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On the Tube: Director Arau weighs down the wit of 'Magnificent Ambersons'

Friday, January 11, 2002

By Bob Hoover, Post-Gazette Staff Writer

To paraphrase former U.S. Sen. Lloyd Bentsen, "I admire Orson Welles' movies. Orson Welles is a favorite of mine and Alfonso Arau is no Orson Welles."

(But, then again, who is?)

The Welles connection is the apparent reason why A&E paid for this humorless, yet handsomely staged reworking of the Booth Tarkington novel "The Magnificent Ambersons" (8 p.m. Sunday), which won him the Pulitzer Prize in 1918 and soon vanished from sight.

Welles' follow-up to "Citizen Kane" was his take on Tarkington, the 1942 project that sealed his fate as Hollywood poison. (It's a long story, but the studio cut and reworked Welles' film and fired him in the process.)

Director Arau ("Like Water For Chocolate") filmed this new version supposedly from Welles' screenplay, thus providing the rationale for this remake.

If that's true, then why is the modern "Ambersons" so leaden and dull where the original movie sparkled with fun and satire? Perhaps it's because Arau felt that "Ambersons" was really about incest rather than the death of small-town America.

For Tarkington, it was the automobile that destroyed the genteel society of his native Indiana as portrayed in the downfall of the Amberson clan, once the wealthiest family in a town much like Indianapolis.

Scion of the clan is Georgie Minafer, son of Wilbur and Isabel Amberson Minafer. As a young woman, Isabel decided to shun her true love, the frivolous Eugene Morgan, for the more respectable Wilbur.

Georgie gets his "comeuppance" as his family goes bankrupt while Morgan's automaking company prospers.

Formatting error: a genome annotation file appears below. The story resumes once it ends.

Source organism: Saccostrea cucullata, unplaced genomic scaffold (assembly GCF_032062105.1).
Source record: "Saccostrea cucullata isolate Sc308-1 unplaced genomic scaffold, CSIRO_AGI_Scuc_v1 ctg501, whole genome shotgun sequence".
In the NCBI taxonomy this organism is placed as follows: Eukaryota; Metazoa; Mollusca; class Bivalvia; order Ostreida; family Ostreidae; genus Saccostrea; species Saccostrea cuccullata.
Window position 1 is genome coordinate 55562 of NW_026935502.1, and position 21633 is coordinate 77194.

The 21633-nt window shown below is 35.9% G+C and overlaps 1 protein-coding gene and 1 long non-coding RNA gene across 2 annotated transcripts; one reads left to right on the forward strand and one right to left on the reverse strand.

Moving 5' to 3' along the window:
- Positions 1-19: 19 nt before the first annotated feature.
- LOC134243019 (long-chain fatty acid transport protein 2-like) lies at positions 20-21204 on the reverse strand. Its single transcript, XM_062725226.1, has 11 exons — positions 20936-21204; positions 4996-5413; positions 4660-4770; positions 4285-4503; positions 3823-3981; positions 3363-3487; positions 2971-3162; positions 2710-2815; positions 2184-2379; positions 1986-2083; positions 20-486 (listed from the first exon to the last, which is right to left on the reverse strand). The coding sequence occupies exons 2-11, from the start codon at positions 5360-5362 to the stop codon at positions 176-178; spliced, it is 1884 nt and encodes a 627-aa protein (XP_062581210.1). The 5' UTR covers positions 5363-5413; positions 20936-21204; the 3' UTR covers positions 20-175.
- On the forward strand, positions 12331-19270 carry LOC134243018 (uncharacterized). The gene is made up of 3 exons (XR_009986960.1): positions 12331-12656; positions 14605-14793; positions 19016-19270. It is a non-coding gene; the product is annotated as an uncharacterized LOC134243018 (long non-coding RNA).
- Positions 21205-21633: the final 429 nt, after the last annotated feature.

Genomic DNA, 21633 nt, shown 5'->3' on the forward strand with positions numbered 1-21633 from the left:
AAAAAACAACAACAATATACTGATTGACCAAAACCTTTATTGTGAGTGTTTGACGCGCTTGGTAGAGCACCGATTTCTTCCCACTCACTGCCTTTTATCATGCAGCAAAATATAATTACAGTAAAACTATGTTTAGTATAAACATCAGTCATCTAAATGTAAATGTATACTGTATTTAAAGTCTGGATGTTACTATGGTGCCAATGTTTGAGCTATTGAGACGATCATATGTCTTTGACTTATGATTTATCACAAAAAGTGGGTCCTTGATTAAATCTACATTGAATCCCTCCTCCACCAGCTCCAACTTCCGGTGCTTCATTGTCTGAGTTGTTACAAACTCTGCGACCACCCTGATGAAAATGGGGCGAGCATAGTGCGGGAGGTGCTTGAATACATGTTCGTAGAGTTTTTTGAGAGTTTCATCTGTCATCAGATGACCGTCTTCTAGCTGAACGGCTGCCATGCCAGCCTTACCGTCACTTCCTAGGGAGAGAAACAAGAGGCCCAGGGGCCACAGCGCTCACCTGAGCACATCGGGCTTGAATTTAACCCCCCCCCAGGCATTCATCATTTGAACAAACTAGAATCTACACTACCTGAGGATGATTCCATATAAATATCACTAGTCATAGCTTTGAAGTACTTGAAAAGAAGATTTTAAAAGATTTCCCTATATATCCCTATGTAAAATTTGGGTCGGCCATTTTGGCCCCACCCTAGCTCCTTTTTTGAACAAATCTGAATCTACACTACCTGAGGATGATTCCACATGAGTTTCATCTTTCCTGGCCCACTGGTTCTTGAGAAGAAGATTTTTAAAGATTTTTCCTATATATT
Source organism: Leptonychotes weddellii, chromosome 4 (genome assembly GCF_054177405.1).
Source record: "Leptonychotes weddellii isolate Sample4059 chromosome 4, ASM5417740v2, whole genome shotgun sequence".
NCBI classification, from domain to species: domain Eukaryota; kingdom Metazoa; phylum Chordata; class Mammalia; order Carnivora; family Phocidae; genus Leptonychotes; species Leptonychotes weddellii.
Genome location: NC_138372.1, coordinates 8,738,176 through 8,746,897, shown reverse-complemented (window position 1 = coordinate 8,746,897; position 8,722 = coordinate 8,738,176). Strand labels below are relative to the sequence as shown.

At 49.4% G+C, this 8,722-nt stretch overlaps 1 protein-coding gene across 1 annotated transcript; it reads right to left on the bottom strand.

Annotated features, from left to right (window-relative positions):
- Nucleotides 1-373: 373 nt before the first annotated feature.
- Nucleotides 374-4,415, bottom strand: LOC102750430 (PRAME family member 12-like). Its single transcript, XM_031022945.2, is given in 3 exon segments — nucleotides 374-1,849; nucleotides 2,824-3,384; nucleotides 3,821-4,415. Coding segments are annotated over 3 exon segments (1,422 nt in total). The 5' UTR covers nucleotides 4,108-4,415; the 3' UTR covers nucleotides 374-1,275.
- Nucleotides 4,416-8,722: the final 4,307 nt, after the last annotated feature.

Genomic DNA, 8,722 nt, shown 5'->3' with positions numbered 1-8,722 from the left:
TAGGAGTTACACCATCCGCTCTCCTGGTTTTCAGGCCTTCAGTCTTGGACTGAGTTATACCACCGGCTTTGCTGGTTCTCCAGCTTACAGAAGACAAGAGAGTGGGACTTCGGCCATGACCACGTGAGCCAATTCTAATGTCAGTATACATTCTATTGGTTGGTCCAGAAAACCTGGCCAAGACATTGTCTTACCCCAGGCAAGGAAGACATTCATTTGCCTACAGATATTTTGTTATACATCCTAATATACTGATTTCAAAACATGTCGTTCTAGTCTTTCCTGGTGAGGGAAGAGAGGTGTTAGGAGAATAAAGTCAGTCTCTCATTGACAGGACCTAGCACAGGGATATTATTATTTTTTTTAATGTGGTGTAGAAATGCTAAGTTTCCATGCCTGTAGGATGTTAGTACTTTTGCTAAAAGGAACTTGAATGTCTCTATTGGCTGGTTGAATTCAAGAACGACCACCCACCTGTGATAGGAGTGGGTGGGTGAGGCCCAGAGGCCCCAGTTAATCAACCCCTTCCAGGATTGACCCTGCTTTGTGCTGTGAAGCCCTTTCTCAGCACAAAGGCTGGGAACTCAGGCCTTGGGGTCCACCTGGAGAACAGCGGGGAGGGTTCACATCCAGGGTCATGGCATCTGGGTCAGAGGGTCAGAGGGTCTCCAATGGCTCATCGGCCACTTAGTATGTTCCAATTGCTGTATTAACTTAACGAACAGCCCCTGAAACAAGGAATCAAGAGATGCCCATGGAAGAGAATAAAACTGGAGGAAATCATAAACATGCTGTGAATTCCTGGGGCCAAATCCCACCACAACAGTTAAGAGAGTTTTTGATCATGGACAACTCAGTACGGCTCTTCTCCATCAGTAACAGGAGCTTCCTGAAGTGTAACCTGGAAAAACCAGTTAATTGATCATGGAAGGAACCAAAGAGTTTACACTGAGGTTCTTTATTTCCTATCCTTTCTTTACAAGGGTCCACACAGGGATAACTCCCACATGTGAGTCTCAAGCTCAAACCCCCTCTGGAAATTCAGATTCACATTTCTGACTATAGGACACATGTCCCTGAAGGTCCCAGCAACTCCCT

But, Arau suggests that Georgie's real problem is his unhealthy attachment to Mom. She reciprocates by spurning Morgan again on Georgie's insistence after her husband dies.

Morgan, also conveniently sans spouse, has a gorgeous daughter Georgie's age and that romance is ruined as well by those unhealthy passions.

As Georgie, Jonathan Rhys Meyers could not be more unattractive and one-dimensional. Even when he's run over by a car, it's impossible to care one whit.

In fact, his performance is largely why "Ambersons" is lifeless. His co-conspirator in dullness is Jennifer Tilly as his Aunt Fanny. She's fine as a pathetic whining gossip, but there's no other side to her character.

While indulging his fascination with Georgie and his mother, Arau lets the main theme of "Ambersons" slip away. In what remains of Welles' version, that theme is poignantly and sympathetically explored.

In this 21st-century take, it takes a back seat to Arau's Oedipal fantasies.

Rounding out the cast are Madeline Stowe as Isabel, Bruce Greenwood as Morgan, Gretchen Mol as his daughter, Lucy, and James Cromwell as Major Amberson.

"JKX: The Jamie Kennedy Experiment"
(8 p.m. Sunday)

Not all experiments work. Everyone knows that. And soon everyone will know "The Jamie Kennedy Experiment" is a failure.

A combination hidden camera and sketch comedy show, The WB's "JKX" tries hard, and Sunday night's first sketch is decent, but the rest crash and burn.

Kennedy, who had roles in the films "Scream" and "Three Kings," dons wigs and costumes to little comedic effect.

In a tape provided for review, one sketch features an unwitting studio audience that thinks it's watching the taping of an infomercial. The "Insta-Cooker" being sold goes on the fritz, injuring a "volunteer" from the audience, much to the dismay of the crowd. The bit goes on far too long and it's more pathetic than funny.

The first sketch on the tape is the best, but one funny scene does not make a show worth watching. In that segment, Kennedy dresses in a white tank top as a white rapper who is introduced by his "girlfriend" to her proper mother and sister, who are rightfully appalled.

The boyfriend declares he's representin' his hood, Malibu. He says his day's been dope.

"JKX" is just dopey.
(Rob Owen, Post-Gazette TV Editor)

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